The scribe put a great deal of care into how he laid out each page of the manuscript, to make it not only beautiful but quite functional. He displays a level of interaction with the text indicating a clear understanding of Greek and the story of the Iliad in particular. Venetus B was written not just to be looked at but to be read, and the scribe carefully planned each page to maximize its reader-friendliness.

Before he began writing, the scribe first marked out how he would use the space on each folio. On the outside edge of each folio, a series of pricks runs down the side of the page (see image on the left [urn:cite:hmt:vbimg.VB024VN-0124@0.0783,0.1289,0.0783,0.7647]):

These pricks guided a ruler to mark lines on the page, which would in turn guide the writing of the text and scholia. Pricks made at the bottom of each folio mark where the margin lines should be drawn. Lines for placement of scholia numbers, scholia and text margins, and text outdents (more about that in a minute). Folio 24 has two lines of pricks, showing the spacing for while folios 25 and 26 only have pricks for the main text spacing. Whether the other folios always had only one line, or whether the second was trimmed in the binding process is unknown. The inside pricks are spaced for the gridlines of the main text (~8.5mm), while the outside ones guided the scholia lines (~6.5mm).

Whoever prepared the manuscript also made pricks at the bottom, this time to guide margin lines. On each recto (24r, 25r, 26r), two on the far left (~8.5mm apart) mark the margin of both scholia and text; the right prick of the pair marks the margin for the text of Iliad and scholia, while the left marks the proper placement of scholia numbers, as well as outdent spacing (see example below, from 24r).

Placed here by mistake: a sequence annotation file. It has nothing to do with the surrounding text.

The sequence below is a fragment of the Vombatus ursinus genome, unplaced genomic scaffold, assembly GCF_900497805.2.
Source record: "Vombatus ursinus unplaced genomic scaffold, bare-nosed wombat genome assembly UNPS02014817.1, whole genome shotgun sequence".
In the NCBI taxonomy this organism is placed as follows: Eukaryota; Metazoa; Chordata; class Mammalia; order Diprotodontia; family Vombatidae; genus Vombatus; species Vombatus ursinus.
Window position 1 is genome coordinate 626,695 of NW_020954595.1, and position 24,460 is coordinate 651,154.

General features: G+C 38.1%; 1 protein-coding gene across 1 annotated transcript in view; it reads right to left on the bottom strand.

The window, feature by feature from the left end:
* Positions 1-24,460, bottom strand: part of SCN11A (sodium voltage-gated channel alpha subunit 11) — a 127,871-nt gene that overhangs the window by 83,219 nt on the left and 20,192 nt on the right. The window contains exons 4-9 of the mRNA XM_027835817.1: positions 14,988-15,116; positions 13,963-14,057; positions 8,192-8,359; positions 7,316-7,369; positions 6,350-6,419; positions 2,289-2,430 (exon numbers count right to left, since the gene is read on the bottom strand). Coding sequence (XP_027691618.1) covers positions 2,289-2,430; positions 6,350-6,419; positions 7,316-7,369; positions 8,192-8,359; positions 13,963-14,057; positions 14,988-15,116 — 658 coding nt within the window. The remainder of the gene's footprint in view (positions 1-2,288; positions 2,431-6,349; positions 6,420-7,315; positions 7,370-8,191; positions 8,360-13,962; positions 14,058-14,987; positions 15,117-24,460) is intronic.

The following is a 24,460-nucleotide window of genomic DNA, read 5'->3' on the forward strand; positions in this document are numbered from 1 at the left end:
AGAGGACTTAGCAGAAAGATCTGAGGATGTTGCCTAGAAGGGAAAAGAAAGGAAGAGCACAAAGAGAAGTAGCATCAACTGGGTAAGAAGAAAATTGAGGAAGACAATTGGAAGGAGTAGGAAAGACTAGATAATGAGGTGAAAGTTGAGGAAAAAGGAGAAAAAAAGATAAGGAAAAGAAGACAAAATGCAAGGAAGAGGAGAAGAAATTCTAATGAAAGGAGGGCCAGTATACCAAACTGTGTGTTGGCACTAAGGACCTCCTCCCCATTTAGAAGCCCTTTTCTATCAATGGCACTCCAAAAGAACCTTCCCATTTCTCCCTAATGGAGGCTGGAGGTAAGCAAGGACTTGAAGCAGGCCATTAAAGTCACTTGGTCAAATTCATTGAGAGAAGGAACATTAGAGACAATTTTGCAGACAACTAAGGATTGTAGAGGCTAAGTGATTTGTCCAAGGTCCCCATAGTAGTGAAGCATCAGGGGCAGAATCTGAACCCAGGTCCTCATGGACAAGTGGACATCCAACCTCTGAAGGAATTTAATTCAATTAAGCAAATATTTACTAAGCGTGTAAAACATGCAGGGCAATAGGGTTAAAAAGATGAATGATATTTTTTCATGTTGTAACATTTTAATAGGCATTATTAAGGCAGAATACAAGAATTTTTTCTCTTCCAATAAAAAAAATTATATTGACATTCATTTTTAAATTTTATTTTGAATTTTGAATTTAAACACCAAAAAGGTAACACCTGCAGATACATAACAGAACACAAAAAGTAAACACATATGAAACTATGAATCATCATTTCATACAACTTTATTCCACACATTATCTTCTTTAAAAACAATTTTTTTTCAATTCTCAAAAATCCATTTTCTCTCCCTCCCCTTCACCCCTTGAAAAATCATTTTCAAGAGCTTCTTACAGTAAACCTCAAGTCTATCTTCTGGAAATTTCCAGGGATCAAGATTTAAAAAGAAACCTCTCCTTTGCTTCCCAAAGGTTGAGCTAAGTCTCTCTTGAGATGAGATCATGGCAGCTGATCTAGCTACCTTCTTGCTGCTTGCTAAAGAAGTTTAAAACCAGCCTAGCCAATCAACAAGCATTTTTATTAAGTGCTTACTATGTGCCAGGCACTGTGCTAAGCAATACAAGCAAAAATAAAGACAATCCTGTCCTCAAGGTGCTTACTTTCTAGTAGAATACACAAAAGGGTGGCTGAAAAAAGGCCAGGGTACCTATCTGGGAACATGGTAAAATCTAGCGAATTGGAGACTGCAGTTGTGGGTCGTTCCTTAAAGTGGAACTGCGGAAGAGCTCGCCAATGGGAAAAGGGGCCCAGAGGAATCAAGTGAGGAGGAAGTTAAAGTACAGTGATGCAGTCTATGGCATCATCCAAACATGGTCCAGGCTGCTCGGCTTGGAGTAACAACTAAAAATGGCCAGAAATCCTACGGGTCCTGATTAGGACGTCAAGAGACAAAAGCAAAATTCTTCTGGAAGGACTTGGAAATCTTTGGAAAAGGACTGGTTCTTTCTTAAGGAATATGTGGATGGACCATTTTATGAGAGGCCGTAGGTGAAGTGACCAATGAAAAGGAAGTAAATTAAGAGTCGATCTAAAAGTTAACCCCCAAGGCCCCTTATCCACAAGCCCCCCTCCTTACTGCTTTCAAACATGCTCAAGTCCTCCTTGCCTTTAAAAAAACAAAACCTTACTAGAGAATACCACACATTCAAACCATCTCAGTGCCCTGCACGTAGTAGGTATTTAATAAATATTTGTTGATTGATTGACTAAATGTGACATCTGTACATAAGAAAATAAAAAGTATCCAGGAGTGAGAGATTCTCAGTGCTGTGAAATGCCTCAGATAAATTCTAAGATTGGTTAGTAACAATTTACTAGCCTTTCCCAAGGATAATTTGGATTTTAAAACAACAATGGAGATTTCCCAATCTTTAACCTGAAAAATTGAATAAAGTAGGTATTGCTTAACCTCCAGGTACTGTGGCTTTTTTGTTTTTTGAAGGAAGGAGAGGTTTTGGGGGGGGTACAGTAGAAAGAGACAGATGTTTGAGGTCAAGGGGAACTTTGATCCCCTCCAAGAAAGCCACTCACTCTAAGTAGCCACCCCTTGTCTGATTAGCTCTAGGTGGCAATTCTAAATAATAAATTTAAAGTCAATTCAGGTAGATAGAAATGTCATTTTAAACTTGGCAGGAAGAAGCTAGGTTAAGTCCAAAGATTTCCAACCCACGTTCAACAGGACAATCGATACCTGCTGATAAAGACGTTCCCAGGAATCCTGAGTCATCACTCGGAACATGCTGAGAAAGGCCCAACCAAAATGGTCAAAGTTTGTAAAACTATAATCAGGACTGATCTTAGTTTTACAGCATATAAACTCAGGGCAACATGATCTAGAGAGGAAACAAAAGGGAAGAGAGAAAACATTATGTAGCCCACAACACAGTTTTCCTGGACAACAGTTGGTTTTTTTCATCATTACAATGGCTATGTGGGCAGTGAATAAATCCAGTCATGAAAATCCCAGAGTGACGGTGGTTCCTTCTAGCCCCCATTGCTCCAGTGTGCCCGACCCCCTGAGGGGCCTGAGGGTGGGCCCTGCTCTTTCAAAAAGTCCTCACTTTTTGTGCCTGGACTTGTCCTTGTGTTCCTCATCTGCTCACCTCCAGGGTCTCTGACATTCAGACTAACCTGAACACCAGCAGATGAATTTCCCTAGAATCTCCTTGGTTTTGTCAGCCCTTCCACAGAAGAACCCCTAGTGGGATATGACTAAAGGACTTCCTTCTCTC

Three pricks, with lines drawn from them, appear in the center at the bottom of the page. The left two (6.5mm apart) mark the hoped-for right margin of the main text for the scribe (see example below, 25r). The middle prick also serves as a guide for the scholia numbers down the side of the main text. The rightmost prick in the group (11.5mm away from the middle prick) marks the left margin of scholia written down the side of the main text.

Two on the far right mark the right margin of scholia all down the page, though the later hand sometimes adds its own scholia in the empty space to the right (example below, 25r).

The scribe planned the layout of the page such that the guide-lines on the verso of each folio are drawn from the same pricks as those for the recto. Thus the two pricks that mark the right margin of scholia on 24r become guides for the lines marking the left margin of scholia on 24v, and so on.

Once the guiding lines were drawn and he began to write, the scribe attempted to maximize the ease with which a person could read the text. For example, while writing the main text, the scribe sometimes outdents a line a little. Within the studied lines alone, the scribe has outdented 4 lines: 2.235, 2.243, 2.265, and 2.272. Line 2.235, in the beginning of Thersites’ speech, marks a shift from speaking to Agamemnon to addressing the rest of the Achaeans. 2.243 shifts out of Thersites’ speech. 2.265 marks the end of Odysseus’ rebuttal, and in 2.272 Agamemnon begins to speak. Though not all shifts in action or speaker are outdented (the beginning of Thersites’ speech, for example, is in line), their occurrence always marks one of these shifts in the text, were we might put a paragraph break today. Thus, the outdents appear to be quite intentional.